The founder of our biggest independent cinema chain is appealing to the Stormont Executive to listen to cinema operators before implementing a new full-scale lockdown.

Michael McAdam says the Executive should establish a task force to ensure it is getting the full facts from each business sector before taking decisions which could lead to "redundancies, closures and economic misery".

"The one-size-fits-all approach is understandable but it ignores the evidence that settings such as cinemas carry a vey low risk of Covid spread," he told

"I understand that the Executive or the medical chiefs don't understand the nuance of my business or of other businesses but all I am asking is that they provide a mechanism for business-owners to feed in information before they make decisions which could force us to pull down the shutters," he said.

"I know they are really, really serious about keeping the public safe but we are equally serious, not just because we too live here and want to play our part, but because we know our businesses can't survive if our customers don't feel secure. All I am asking for is a fair chance to put our case."

The Moviehouse founder fears that any move back into lockdown could lead to the closure of cinemas which have now built back up to 35 per cent of the footfall they had pre-pandemic.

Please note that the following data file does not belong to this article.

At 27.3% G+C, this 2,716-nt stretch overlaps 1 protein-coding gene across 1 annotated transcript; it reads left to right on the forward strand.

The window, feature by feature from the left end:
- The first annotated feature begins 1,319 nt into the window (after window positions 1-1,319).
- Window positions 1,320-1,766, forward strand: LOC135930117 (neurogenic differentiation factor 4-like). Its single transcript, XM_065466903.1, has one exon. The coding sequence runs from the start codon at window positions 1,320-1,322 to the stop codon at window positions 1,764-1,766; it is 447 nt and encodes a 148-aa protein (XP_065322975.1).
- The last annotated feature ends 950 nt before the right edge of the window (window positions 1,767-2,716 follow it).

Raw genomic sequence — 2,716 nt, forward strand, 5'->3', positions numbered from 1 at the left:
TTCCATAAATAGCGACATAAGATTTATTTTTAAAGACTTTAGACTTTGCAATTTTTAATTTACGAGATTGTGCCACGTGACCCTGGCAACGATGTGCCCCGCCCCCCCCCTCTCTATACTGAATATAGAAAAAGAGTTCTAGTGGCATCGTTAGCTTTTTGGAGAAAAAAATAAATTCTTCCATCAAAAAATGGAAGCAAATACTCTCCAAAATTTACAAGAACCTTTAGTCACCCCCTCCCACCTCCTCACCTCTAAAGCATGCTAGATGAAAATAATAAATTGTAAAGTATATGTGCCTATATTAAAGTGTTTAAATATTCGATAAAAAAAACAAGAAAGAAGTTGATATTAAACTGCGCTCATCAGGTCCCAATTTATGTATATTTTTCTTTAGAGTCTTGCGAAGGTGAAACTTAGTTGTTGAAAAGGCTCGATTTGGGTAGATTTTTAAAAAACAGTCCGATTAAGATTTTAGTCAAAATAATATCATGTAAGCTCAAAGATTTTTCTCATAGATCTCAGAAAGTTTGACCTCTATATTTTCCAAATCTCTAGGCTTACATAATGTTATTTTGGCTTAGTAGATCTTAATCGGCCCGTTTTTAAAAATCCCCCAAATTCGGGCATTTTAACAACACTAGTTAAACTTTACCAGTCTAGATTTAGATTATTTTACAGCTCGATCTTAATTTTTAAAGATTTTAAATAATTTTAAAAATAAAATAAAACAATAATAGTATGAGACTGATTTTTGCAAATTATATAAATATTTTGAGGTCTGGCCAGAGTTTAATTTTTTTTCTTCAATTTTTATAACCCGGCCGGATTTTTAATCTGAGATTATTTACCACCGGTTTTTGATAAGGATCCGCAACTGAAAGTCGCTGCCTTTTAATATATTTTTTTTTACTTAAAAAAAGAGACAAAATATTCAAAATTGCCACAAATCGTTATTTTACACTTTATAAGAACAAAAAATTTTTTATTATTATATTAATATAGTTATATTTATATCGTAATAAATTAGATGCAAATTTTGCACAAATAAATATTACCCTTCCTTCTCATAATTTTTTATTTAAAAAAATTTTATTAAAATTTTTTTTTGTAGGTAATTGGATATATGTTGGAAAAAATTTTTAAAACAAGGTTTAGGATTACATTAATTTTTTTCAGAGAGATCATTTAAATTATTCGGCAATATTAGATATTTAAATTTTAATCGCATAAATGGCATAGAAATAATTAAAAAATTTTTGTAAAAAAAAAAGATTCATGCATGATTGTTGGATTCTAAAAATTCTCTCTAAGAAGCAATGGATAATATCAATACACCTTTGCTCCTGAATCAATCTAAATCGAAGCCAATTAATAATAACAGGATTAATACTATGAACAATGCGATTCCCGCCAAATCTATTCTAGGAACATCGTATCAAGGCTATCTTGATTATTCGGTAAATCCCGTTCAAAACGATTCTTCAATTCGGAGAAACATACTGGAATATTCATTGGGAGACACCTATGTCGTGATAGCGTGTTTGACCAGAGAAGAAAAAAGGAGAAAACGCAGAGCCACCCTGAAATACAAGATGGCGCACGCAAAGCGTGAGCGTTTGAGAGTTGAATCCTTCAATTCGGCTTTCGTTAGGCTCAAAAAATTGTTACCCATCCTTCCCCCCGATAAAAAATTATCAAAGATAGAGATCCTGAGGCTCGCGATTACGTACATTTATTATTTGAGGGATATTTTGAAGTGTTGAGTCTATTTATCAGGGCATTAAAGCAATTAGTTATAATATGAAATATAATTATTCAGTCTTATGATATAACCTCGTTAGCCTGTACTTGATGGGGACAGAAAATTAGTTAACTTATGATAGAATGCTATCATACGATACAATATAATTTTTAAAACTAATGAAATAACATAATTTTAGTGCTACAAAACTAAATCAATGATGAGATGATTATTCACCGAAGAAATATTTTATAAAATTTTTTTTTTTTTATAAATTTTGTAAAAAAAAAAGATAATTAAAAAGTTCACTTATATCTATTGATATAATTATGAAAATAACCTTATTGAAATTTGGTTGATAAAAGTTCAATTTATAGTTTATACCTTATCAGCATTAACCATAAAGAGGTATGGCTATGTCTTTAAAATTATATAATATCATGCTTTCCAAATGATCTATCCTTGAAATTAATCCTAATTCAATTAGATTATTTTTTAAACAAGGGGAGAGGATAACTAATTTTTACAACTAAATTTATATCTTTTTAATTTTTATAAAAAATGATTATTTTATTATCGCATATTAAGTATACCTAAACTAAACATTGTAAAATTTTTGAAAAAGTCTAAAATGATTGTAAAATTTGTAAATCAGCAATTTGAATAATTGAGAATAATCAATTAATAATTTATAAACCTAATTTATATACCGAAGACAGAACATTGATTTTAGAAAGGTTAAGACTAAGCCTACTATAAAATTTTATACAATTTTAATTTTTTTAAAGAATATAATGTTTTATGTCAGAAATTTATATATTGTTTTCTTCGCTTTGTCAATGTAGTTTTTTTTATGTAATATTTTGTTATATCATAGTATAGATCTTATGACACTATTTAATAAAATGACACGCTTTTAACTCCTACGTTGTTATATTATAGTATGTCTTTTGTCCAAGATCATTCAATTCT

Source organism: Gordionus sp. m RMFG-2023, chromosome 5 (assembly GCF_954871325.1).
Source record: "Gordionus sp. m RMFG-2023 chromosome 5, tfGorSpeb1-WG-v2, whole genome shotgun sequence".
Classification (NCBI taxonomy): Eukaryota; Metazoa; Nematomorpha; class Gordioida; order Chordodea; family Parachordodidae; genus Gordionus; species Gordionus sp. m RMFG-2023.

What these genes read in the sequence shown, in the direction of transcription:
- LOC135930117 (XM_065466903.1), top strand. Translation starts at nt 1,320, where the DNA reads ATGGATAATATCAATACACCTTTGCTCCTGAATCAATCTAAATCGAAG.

"In our venues, we have introduced hand sanitiser and, in some places, hot water handwashing. We are using computer booking to ensure social distancing and have introduced Plexiglas screens. Our customers face forward, can wear masks and are not projecting their voices. Additionally, we take your temperature to make sure you are not running a fever before you can access any of our venues. No one told me to take those measures, I took them because they ensure my customers remain safe when in my cinemas and outlets. In short, my venues are much safer venue than a pubs, restaurants or café. Indeed, they are safer than schools. In fact, I saw families returning in greater numbers from last weekend as we rolled out more family-friendly films. For me, parents are saying, if it's safe to let the kids attend school, it's safe for them to go to the cinema."

And Michael McAdam warns that if the public can't access safe venues, they will make their own entertainment in less secure environments. "It's not about money for us. It's about ensuring the business survives and that we save as many jobs as possible. We want to play our part in ensuring this society can live alongside a virus which may be with us for the next several years. And part of that survival is ensuring that people can engage safely in activities which are good for the community and good for the mental wellbeing of people."

Among the Moviehouse venues which were closed during the first Covid surge are Glengormley and Cityside. Both are now operating again with coronavirus protocols in place. Mr McAdam also runs the Odyssey Bowl bowling alley in the Titanic Quarter venue and the Jet Centre for family entertainment in Coleraine.